Tar Heels rout USC again in Charlotte, scoring most runs against Gamecocks since 1997
CHARLOTTE — Maybe it’s the dazzling sight of the high-rises behind the right-field fence, the aroma of the barbecue in the concession stands, or the atmosphere of a big game in a big city. Regardless, when South Carolina ventures north to Charlotte, the Gamecocks look nothing like themselves.
One year after being routed 15-0 by North Carolina in the first neutral-site game between the two programs at BB&T Ballpark, the Gamecocks suffered a fate equally as frustrating. The fourth-ranked Tar Heels pounded out 14 hits against 10 USC pitchers Tuesday night, and demolished the Gamecocks again, this time 20-5 before a capacity crowd of 10,049.
“We have a good team. It’s disappointing to come here in this park and play the way we did,” said USC head coach Chad Holbrook, a North Carolina graduate. “That’s why it hurts me. It’s just one game, but it will linger for me. That’s OK. I’m a big boy, and I’ll be fine.”
It tied last year’s loss in Charlotte as USC’s most lopsided margin of defeat since 2007, and marked the most runs the Gamecocks have allowed in a single game since a 30-7 blowout at the hands of Arkansas in 1997. USC pitchers issued 10 walks, seven in one inning.
“(John) Parke threw some good pitches and gave us some outs, but outside of that, the other guys couldn’t play catch and get any outs and throw the ball over the plate,” Holbrook said. “That’s disappointing, especially when it’s some older guys.”
L.T. Tolbert’s third homer in four games provided one of the few highlights for USC. Reliever Tyler Johnson, who hadn’t pitched since leaving a March 4 game against Clemson with soreness in his throwing arm, returned to the mound in the eighth and tossed a 1-2-3 inning capped by a strikeout.
“I feel good,” Johnson said. “It was a big, personal mountain to climb. I went out there and had every intention of feeling good. I can’t wait to build on this outing, and get back out there.”
Holbrook said Johnson was clocked in the low to mid-90s. “If anything came good out of that game, it was the few at-bats we had that were pretty good, and seeing him pitch again,” he said. “That bodes well for him being ready and available for the weekend. As long as he doesn’t feel sore tomorrow and the next day, he’ll go back into his closer’s role.”
South Carolina (21-11), ranked 17th in this week’s Baseball America poll, lost for the fifth time in eight games. Starting pitcher Cody Morris didn’t make it out of the first inning, reliever Colby Lee didn’t make it out of the second, and the Tar Heels (27-6) broke it open by batting around in a six-run fourth.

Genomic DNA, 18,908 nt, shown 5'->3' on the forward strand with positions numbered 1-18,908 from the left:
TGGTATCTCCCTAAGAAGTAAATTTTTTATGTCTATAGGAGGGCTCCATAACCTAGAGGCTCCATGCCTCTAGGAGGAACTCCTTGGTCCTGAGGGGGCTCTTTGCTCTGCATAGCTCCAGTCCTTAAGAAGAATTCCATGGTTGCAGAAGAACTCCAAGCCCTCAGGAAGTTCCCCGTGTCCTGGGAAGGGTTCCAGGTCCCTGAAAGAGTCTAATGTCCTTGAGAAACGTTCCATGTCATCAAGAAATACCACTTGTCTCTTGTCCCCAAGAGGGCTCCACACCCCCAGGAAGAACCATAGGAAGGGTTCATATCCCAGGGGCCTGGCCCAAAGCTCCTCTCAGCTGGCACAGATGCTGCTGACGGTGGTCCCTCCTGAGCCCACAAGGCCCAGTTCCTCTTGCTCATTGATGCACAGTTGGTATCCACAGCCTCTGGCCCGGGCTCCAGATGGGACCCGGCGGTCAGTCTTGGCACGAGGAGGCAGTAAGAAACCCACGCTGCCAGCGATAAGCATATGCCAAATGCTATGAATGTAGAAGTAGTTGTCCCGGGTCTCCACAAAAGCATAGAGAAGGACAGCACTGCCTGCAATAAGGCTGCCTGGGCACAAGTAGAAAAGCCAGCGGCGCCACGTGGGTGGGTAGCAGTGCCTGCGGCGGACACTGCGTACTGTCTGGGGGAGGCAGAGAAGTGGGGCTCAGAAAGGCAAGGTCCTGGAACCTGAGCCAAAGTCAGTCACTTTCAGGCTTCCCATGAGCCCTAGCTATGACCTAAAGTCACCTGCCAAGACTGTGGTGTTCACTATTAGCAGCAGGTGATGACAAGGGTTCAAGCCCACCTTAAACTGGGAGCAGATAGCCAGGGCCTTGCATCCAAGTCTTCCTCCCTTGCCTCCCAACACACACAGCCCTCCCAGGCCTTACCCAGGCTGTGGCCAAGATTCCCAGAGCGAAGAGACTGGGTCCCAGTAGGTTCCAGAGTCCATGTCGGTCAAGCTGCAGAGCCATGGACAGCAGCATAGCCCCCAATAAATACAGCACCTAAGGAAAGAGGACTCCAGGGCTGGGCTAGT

But it got worse: North Carolina batted around again in the seventh, scoring seven runs using mainly substitutes, against a USC pitching staff simply unable to throw strikes. The Gamecocks walked seven men in the inning, hit another batter, and the remaining Tar Heels fans cheered sarcastically when USC reliever Tyler Haswell finally threw a strike.
“You’re not going to put yourself in danger by pitching your regular guys,” said Holbrook, who saved his top starters for this weekend’s series against Mississippi State. “You don’t want them not fresh for (SEC games) Friday and Saturday. We obviously threw some guys not ready to pitch against a team like that, and when you pitch guys who aren’t ready to pitch against a team like that, sometimes the score can get away from you.”
The women’s and men’s national championship basketball trophies were on display on the concourse, and the coaches who helped win them — South Carolina’s Dawn Staley and North Carolina’s Roy Williams — threw out ceremonial first pitches before the game. But any sense of collegiality evaporated in the first inning, when UNC jumped on USC for four runs and Gamecocks fans sensed they were in for another long night.
Morris, who entered the night with a 1.62 earned run average and a reputation as USC’s most reliable midweek starter, was lifted in the first after allowing four runs to seven batters, an onslaught that began with Tolbert’s first error of the year. Lee lasted four batters, and gave up two more runs in the second on a double by Logan Warmoth.
South Carolina briefly tried to make a game of it, crawling within 6-3 after a two-run homer by Tolbert and a Jacob Olson RBI single. But UNC put the game out of reach in the fourth, when five straight batters reached base, 10 men came to the plate, and Tyler Lynn provided the big blow with a two-run double.
“We were scoring, and we were hitting too, so we felt like we had a chance to stay in the ballgame,” Tolbert said. “It just didn’t go our way tonight.”